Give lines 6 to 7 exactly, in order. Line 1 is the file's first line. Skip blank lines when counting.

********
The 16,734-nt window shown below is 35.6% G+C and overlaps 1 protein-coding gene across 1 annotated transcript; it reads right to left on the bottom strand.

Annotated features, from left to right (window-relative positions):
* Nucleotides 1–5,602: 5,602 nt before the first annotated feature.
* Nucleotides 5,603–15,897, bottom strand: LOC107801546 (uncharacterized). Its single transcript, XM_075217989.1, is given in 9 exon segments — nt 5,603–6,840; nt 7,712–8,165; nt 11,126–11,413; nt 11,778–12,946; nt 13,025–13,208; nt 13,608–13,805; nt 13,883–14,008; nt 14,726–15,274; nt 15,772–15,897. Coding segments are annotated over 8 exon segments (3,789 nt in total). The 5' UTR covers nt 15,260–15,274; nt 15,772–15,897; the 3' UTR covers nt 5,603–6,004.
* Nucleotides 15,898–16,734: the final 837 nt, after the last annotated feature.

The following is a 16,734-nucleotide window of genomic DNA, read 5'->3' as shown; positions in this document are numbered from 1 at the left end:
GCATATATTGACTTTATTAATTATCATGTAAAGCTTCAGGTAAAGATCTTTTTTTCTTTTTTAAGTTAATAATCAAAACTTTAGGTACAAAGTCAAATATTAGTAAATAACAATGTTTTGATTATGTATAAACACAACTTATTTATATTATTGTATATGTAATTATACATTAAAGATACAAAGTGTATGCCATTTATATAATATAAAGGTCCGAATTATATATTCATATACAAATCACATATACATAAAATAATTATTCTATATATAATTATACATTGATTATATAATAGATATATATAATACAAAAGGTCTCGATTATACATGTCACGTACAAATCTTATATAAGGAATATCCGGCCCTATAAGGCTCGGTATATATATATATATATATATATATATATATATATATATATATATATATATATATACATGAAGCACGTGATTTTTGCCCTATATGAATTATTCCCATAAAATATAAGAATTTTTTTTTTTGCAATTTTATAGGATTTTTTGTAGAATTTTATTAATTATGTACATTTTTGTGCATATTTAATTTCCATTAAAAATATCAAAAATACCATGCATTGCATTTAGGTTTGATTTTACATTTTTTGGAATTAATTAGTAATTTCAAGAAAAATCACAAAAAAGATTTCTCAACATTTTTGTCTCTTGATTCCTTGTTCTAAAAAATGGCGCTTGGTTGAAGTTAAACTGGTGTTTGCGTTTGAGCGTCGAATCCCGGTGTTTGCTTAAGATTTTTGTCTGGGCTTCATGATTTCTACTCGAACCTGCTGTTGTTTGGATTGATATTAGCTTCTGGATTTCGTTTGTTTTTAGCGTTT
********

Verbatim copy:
The following is a 16,734-nucleotide window of genomic DNA, read 5'->3' as shown; positions in this document are numbered from 1 at the left end:
GCATATATTGACTTTATTAATTATCATGTAAAGCTTCAGGTAAAGATCTTTTTTTCTTTTTTAAGTTAATAATCAAAACTTTAGGTACAAAGTCAAATATTAGTAAATAACAATGTTTTGATTATGTATAAACACAACTTATTTATATTATTGTATATGTAATTATACATTAAAGATACAAAGTGTATGCCATTTATATAATATAAAGGTCCGAATTATATATTCATATACAAATCACATATACATAAAATAATTATTCTATATATAATTATACATTGATTATATAATAGATATATATAATACAAAAGGTCTCGATTATACATGTCACGTACAAATCTTATATAAGGAATATCCGGCCCTATAAGGCTCGGTATATATATATATATATATATATATATATATATATATATATATATATATATATATACATGAAGCACGTGATTTTTGCCCTATATGAATTATTCCCATAAAATATAAGAATTTTTTTTTTTGCAATTTTATAGGATTTTTTGTAGAATTTTATTAATTATGTACATTTTTGTGCATATTTAATTTCCATTAAAAATATCAAAAATACCATGCATTGCATTTAGGTTTGATTTTACATTTTTTGGAATTAATTAGTAATTTCAAGAAAAATCACAAAAAAGATTTCTCAACATTTTTGTCTCTTGATTCCTTGTTCTAAAAAATGGCGCTTGGTTGAAGTTAAACTGGTGTTTGCGTTTGAGCGTCGAATCCCGGTGTTTGCTTAAGATTTTTGTCTGGGCTTCATGATTTCTACTCGAACCTGCTGTTGTTTGGATTGATATTAGCTTCTGGATTTCGTTTGTTTTTAGCGTTT